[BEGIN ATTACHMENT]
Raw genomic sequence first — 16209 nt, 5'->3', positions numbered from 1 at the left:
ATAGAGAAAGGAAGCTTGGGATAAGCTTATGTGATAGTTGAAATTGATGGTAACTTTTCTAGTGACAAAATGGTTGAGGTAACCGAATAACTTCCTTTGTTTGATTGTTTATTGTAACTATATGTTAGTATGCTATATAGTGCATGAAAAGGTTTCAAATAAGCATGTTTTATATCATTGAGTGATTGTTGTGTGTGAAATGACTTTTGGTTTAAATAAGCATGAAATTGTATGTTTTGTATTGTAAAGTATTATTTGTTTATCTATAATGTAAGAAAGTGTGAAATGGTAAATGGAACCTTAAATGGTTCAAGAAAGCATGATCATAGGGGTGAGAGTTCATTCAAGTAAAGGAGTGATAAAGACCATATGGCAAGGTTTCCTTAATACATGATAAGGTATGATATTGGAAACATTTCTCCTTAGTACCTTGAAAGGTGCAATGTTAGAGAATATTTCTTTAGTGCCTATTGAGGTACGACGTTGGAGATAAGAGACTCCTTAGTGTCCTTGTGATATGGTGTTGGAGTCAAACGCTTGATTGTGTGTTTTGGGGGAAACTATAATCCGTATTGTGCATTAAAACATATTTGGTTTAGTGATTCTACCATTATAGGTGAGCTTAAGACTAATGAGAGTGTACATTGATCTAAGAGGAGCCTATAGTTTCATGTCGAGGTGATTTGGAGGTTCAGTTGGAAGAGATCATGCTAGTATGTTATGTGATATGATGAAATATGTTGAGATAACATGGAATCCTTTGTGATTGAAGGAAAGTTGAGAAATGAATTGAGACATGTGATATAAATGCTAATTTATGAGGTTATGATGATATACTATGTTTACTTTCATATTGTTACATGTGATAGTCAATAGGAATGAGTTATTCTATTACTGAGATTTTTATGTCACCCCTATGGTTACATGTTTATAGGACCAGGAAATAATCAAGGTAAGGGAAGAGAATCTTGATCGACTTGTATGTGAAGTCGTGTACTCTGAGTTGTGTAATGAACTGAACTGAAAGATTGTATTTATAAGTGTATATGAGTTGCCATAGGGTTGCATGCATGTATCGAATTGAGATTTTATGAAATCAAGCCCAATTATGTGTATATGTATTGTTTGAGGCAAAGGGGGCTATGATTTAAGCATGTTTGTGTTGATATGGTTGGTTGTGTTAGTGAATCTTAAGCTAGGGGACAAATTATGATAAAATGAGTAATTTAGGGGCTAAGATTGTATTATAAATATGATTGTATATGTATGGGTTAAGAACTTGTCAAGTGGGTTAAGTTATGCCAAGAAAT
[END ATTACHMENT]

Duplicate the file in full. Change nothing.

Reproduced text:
Raw genomic sequence first — 16209 nt, 5'->3', positions numbered from 1 at the left:
ATAGAGAAAGGAAGCTTGGGATAAGCTTATGTGATAGTTGAAATTGATGGTAACTTTTCTAGTGACAAAATGGTTGAGGTAACCGAATAACTTCCTTTGTTTGATTGTTTATTGTAACTATATGTTAGTATGCTATATAGTGCATGAAAAGGTTTCAAATAAGCATGTTTTATATCATTGAGTGATTGTTGTGTGTGAAATGACTTTTGGTTTAAATAAGCATGAAATTGTATGTTTTGTATTGTAAAGTATTATTTGTTTATCTATAATGTAAGAAAGTGTGAAATGGTAAATGGAACCTTAAATGGTTCAAGAAAGCATGATCATAGGGGTGAGAGTTCATTCAAGTAAAGGAGTGATAAAGACCATATGGCAAGGTTTCCTTAATACATGATAAGGTATGATATTGGAAACATTTCTCCTTAGTACCTTGAAAGGTGCAATGTTAGAGAATATTTCTTTAGTGCCTATTGAGGTACGACGTTGGAGATAAGAGACTCCTTAGTGTCCTTGTGATATGGTGTTGGAGTCAAACGCTTGATTGTGTGTTTTGGGGGAAACTATAATCCGTATTGTGCATTAAAACATATTTGGTTTAGTGATTCTACCATTATAGGTGAGCTTAAGACTAATGAGAGTGTACATTGATCTAAGAGGAGCCTATAGTTTCATGTCGAGGTGATTTGGAGGTTCAGTTGGAAGAGATCATGCTAGTATGTTATGTGATATGATGAAATATGTTGAGATAACATGGAATCCTTTGTGATTGAAGGAAAGTTGAGAAATGAATTGAGACATGTGATATAAATGCTAATTTATGAGGTTATGATGATATACTATGTTTACTTTCATATTGTTACATGTGATAGTCAATAGGAATGAGTTATTCTATTACTGAGATTTTTATGTCACCCCTATGGTTACATGTTTATAGGACCAGGAAATAATCAAGGTAAGGGAAGAGAATCTTGATCGACTTGTATGTGAAGTCGTGTACTCTGAGTTGTGTAATGAACTGAACTGAAAGATTGTATTTATAAGTGTATATGAGTTGCCATAGGGTTGCATGCATGTATCGAATTGAGATTTTATGAAATCAAGCCCAATTATGTGTATATGTATTGTTTGAGGCAAAGGGGGCTATGATTTAAGCATGTTTGTGTTGATATGGTTGGTTGTGTTAGTGAATCTTAAGCTAGGGGACAAATTATGATAAAATGAGTAATTTAGGGGCTAAGATTGTATTATAAATATGATTGTATATGTATGGGTTAAGAACTTGTCAAGTGGGTTAAGTTATGCCAAGAAAT